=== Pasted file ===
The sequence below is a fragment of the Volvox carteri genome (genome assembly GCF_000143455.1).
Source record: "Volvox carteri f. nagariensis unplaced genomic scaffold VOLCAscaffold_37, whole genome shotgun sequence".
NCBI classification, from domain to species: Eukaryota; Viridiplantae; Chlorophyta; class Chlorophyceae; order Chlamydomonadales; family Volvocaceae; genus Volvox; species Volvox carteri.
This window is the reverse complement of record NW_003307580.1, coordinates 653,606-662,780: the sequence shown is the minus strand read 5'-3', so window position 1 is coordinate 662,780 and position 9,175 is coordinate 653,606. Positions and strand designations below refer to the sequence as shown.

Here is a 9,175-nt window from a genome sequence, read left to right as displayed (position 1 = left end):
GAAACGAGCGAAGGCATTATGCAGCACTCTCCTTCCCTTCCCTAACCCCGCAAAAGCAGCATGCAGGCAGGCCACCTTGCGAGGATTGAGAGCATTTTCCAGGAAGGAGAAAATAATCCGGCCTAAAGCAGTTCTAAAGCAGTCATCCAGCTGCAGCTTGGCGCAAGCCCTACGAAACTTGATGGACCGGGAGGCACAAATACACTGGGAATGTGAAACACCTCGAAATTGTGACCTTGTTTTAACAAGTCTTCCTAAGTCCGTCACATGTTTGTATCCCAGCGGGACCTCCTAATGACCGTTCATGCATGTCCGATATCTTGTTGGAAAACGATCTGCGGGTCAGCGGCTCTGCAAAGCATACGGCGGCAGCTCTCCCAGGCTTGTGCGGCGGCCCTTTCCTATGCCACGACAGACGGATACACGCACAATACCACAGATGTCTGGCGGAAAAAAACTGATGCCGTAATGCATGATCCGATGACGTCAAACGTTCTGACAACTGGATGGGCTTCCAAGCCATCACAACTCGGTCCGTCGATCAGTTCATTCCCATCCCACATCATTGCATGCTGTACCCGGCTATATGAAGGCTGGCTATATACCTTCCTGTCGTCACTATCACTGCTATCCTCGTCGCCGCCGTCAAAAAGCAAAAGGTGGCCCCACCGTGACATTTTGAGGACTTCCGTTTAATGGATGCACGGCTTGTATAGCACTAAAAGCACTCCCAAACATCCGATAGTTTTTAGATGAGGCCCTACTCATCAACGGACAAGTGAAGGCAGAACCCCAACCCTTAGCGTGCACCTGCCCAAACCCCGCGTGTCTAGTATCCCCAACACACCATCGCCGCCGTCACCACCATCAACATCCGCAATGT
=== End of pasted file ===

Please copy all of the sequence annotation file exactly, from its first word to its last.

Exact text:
The sequence below is a fragment of the Volvox carteri genome (genome assembly GCF_000143455.1).
Source record: "Volvox carteri f. nagariensis unplaced genomic scaffold VOLCAscaffold_37, whole genome shotgun sequence".
NCBI classification, from domain to species: Eukaryota; Viridiplantae; Chlorophyta; class Chlorophyceae; order Chlamydomonadales; family Volvocaceae; genus Volvox; species Volvox carteri.
This window is the reverse complement of record NW_003307580.1, coordinates 653,606-662,780: the sequence shown is the minus strand read 5'-3', so window position 1 is coordinate 662,780 and position 9,175 is coordinate 653,606. Positions and strand designations below refer to the sequence as shown.

Here is a 9,175-nt window from a genome sequence, read left to right as displayed (position 1 = left end):
GAAACGAGCGAAGGCATTATGCAGCACTCTCCTTCCCTTCCCTAACCCCGCAAAAGCAGCATGCAGGCAGGCCACCTTGCGAGGATTGAGAGCATTTTCCAGGAAGGAGAAAATAATCCGGCCTAAAGCAGTTCTAAAGCAGTCATCCAGCTGCAGCTTGGCGCAAGCCCTACGAAACTTGATGGACCGGGAGGCACAAATACACTGGGAATGTGAAACACCTCGAAATTGTGACCTTGTTTTAACAAGTCTTCCTAAGTCCGTCACATGTTTGTATCCCAGCGGGACCTCCTAATGACCGTTCATGCATGTCCGATATCTTGTTGGAAAACGATCTGCGGGTCAGCGGCTCTGCAAAGCATACGGCGGCAGCTCTCCCAGGCTTGTGCGGCGGCCCTTTCCTATGCCACGACAGACGGATACACGCACAATACCACAGATGTCTGGCGGAAAAAAACTGATGCCGTAATGCATGATCCGATGACGTCAAACGTTCTGACAACTGGATGGGCTTCCAAGCCATCACAACTCGGTCCGTCGATCAGTTCATTCCCATCCCACATCATTGCATGCTGTACCCGGCTATATGAAGGCTGGCTATATACCTTCCTGTCGTCACTATCACTGCTATCCTCGTCGCCGCCGTCAAAAAGCAAAAGGTGGCCCCACCGTGACATTTTGAGGACTTCCGTTTAATGGATGCACGGCTTGTATAGCACTAAAAGCACTCCCAAACATCCGATAGTTTTTAGATGAGGCCCTACTCATCAACGGACAAGTGAAGGCAGAACCCCAACCCTTAGCGTGCACCTGCCCAAACCCCGCGTGTCTAGTATCCCCAACACACCATCGCCGCCGTCACCACCATCAACATCCGCAATGT